Obviously, he and the relatively undersized Tatar are not the same player. In Hoffman the Canadiens are getting a slightly bigger forward with significantly greater power-play production. Since 2015-16, Hoffman has 65 goals and 133 points on the man advantage. Tatar has 35 goals and 66 points in that same time span despite averaging over two minutes on the power play per game. While Hoffman has regularly averaged over three, he still more than doubled the amount of points Tatar scored last season despite getting just 1:57 (2:01 for Tatar).
“That is something that I contribute and take pride in, being able to shoot the puck and being a threat on the power play,” Hoffman said during a media-availability session after his acquisition. “I don’t think a team’s bringing me in to play on the fourth line or do things like that.”
So, considering the Canadiens’ middle-of-the-pack special teams last season, Hoffman is someone who can likely help out to a greater degree as a power-play specialist. With Weber likely gone, potentially for good, they could use a big shot thereon. Hoffman is perhaps just that, but not so predictable of a weapon that opposing teams catch on to where the puck is going next. It just remains to be seen how he fits in on the ice instead of just on paper.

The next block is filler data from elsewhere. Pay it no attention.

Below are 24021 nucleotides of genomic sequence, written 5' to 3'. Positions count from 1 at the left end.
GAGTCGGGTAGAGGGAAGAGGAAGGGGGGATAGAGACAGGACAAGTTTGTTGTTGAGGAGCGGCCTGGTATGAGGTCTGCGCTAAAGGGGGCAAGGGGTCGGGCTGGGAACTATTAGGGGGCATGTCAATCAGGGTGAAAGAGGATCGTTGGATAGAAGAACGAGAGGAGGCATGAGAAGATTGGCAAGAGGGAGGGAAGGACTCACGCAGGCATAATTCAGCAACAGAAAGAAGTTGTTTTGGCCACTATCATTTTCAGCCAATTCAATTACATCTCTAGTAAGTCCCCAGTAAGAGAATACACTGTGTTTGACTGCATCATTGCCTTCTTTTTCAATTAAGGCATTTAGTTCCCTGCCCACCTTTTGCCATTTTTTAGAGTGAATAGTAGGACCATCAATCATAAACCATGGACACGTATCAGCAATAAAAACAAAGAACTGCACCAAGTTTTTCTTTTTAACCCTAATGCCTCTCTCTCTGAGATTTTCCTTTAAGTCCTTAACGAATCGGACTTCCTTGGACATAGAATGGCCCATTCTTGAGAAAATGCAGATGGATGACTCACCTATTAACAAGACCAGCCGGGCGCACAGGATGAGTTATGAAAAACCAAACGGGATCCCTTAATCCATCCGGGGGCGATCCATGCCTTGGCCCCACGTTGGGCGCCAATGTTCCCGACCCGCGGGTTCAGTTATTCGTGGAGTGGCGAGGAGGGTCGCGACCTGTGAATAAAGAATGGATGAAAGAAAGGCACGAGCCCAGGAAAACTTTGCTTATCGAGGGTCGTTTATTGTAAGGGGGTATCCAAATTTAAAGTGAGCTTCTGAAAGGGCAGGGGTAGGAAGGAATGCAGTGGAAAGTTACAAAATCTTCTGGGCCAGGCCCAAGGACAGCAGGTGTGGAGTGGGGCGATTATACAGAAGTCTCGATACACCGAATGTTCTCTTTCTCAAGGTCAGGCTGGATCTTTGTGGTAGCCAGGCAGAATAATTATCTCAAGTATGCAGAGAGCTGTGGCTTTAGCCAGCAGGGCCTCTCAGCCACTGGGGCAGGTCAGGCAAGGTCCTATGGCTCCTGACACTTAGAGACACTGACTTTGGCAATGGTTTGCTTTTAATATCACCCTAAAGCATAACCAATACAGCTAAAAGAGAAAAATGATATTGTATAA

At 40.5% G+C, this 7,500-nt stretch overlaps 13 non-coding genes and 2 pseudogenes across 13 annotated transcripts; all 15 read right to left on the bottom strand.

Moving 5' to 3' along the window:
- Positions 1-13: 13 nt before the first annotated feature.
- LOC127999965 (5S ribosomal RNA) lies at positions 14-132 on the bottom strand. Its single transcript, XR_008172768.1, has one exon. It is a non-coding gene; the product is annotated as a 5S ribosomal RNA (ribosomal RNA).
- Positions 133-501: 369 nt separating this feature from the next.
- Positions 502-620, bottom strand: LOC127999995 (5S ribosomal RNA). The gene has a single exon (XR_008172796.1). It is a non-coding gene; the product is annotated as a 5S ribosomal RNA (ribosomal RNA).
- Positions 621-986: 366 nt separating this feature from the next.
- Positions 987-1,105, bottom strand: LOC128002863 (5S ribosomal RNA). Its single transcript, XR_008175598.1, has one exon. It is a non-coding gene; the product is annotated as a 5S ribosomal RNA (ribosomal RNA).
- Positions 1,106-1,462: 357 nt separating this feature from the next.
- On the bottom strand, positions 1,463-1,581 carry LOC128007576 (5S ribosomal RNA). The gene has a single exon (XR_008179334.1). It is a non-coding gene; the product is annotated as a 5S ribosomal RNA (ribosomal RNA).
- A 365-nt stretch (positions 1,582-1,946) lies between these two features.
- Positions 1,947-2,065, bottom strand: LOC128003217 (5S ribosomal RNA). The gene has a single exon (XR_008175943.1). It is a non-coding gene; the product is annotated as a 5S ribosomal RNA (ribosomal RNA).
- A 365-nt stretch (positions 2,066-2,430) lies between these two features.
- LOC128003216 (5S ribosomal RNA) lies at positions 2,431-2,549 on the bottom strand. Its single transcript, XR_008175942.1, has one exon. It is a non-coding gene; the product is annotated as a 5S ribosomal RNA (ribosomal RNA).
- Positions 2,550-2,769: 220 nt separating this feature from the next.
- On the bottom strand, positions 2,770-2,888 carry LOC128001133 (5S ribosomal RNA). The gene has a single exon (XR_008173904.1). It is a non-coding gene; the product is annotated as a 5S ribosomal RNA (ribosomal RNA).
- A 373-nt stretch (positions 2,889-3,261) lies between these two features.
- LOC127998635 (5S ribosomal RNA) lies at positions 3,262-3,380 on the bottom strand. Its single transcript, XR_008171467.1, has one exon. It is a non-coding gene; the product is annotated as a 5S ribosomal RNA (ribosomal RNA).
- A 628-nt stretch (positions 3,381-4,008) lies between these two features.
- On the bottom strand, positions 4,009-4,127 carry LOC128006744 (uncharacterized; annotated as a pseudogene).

Hoffman No Longer a Distraction
Obviously, with Hoffman the notorious circumstances surrounding his departure from the Ottawa Senators need to at least be mentioned. However, it’s fair to say this is not a case of Bergevin getting desperate to fill a hole to the point of conveniently disregarding a player’s so-called character. Whereas Bergevin drafted Logan Mailloux in the first round last week without him having earned a second chance, Hoffman has proven not be a distraction, with him having left the Senators three seasons ago now.
True, Hoffman did not get re-signed by the Florida Panthers last offseason and had to sign a professional tryout agreement with the Blues. However, that can be attributed to the cap staying flat at $81.5 million. Meanwhile, even though Hoffman is moving on to his third team in four years, it was reported the Blues had tried to retain his services.
So, Bergevin effectively upgraded his offense in principle with Hoffman. As long as Ducharme and company understand and can properly deploy him based on his strengths, Hoffman should work out to a similarly surprising extent that Tyler Toffoli did last season.